It’s not “I love you,” “I do,” or “You’re the most wonderful woman in the world,” although it’s definitely nice to hear that. The most romantic words my husband ever said came when we were watching a late-night talk show. The host was teasing a newly-engaged celebrity that, “You know you’ll only ever get to sleep with one woman for THE REST OF YOUR LIFE.”
I’m sure you’ve heard this admonition, too. The implication is that being with one person for the rest of one’s life is something to dread. The audience laughed and the celebrity in the spotlight giggled awkwardly, but my husband turned to me and said, “You know, I don’t feel like I’ll be married to the same person for the rest of my life.”
I started to squirm. Maybe there was something he wasn’t telling me. Was he unhappy in our marriage? I started to question him indignantly, but he continued, “You’re not the same person I married nine years ago, and I imagine you’ll continue changing little by little and year after year.”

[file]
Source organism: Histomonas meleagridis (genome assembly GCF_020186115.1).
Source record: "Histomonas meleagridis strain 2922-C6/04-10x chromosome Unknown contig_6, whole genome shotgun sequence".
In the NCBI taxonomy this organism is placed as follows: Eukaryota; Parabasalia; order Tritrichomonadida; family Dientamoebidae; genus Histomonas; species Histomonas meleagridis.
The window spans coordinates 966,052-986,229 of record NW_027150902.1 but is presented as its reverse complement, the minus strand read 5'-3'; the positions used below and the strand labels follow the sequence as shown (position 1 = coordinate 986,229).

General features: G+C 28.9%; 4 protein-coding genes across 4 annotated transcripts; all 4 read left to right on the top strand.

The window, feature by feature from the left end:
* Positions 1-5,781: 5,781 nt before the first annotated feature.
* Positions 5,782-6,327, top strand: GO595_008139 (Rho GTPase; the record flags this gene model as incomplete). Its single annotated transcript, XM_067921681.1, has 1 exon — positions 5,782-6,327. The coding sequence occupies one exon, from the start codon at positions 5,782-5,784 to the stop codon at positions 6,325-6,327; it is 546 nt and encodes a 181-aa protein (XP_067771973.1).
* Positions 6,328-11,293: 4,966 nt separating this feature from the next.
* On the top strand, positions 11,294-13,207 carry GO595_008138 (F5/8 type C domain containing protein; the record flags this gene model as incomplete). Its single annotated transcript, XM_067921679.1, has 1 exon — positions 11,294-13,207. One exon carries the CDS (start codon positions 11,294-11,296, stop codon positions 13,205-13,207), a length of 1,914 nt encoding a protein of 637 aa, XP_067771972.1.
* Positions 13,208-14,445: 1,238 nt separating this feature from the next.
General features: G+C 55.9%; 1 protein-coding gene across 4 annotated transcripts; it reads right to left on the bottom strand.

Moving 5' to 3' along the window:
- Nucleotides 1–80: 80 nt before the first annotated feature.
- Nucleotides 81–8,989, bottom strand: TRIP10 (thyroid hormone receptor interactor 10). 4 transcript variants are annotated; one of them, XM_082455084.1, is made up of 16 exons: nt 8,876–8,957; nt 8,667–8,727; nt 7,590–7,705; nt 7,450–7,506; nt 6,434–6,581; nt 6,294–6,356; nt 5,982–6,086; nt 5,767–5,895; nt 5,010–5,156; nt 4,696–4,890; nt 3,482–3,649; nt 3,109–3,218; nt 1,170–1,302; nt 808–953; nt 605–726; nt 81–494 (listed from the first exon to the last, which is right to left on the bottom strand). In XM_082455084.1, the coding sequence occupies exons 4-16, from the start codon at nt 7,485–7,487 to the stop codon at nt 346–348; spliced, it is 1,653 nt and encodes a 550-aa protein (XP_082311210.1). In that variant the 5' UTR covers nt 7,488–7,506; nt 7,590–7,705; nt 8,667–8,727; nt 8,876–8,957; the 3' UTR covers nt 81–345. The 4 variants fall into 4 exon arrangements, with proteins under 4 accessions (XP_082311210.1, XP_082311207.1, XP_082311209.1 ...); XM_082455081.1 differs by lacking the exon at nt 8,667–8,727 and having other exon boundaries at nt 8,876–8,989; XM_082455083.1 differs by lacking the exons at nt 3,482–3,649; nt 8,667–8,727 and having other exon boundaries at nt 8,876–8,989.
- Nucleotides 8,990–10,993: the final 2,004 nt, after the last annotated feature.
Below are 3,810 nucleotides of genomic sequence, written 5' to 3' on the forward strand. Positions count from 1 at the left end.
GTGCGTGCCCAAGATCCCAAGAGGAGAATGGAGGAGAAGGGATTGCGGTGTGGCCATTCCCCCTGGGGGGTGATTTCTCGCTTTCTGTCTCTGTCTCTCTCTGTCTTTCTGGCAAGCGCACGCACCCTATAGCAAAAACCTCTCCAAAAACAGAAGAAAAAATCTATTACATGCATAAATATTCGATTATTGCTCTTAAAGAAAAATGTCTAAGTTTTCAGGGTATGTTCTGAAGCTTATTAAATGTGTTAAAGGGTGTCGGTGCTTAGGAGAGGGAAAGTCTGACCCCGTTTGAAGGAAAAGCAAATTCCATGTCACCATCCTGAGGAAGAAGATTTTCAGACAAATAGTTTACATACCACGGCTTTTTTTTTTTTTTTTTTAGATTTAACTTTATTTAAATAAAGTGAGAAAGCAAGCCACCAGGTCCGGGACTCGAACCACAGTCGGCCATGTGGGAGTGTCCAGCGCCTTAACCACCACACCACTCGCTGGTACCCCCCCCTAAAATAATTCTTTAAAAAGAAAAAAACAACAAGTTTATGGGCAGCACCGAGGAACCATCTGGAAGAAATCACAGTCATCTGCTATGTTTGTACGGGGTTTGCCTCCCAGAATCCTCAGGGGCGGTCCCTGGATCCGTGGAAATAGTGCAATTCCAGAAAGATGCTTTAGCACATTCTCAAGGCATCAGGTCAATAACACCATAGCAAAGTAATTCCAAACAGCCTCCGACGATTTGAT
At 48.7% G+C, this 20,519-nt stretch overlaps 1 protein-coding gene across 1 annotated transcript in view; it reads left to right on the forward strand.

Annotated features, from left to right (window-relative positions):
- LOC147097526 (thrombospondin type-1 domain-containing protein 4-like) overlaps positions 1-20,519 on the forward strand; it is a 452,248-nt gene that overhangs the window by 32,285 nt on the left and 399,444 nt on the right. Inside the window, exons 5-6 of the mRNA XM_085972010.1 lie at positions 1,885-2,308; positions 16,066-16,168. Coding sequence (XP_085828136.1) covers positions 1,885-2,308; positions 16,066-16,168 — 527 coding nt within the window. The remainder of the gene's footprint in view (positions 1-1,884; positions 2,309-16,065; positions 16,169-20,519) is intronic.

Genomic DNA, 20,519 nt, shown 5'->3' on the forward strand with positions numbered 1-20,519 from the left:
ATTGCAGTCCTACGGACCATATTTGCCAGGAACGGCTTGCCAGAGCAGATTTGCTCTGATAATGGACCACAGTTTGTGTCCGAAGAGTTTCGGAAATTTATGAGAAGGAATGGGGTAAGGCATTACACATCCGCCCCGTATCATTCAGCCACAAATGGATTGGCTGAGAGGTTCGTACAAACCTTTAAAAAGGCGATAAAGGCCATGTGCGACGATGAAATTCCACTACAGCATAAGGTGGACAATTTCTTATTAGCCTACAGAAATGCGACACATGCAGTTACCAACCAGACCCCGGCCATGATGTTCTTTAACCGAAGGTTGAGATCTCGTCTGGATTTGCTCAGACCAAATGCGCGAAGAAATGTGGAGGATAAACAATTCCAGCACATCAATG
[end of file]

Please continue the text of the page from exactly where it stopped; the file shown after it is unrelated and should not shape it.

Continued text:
“Is that a good thing?” I asked.
“Of course it’s good!” he said. “It’s never boring with you. You’re always learning new things, facing new challenges, and growing as a person.”
I teared up a bit hearing those romantic words, because I feel the same way about him. It’s easy enough commit to loving someone when you’re both very young and gazing toward a future that is perfect and full of endless possibilities. It’s quite another thing to hear that the man you’ve committed your life to, and with whom you’ve built a family and faced many obstacles, say he is looking forward to loving you for the rest of his life.
This spring will mark 15 years of knowing one another, and this summer we will celebrate our 10th wedding anniversary. When we renew our vows in July, we won’t be the same people who promised to love one another “‘til death do us part,” but we will make a commitment to love each other, whoever we become.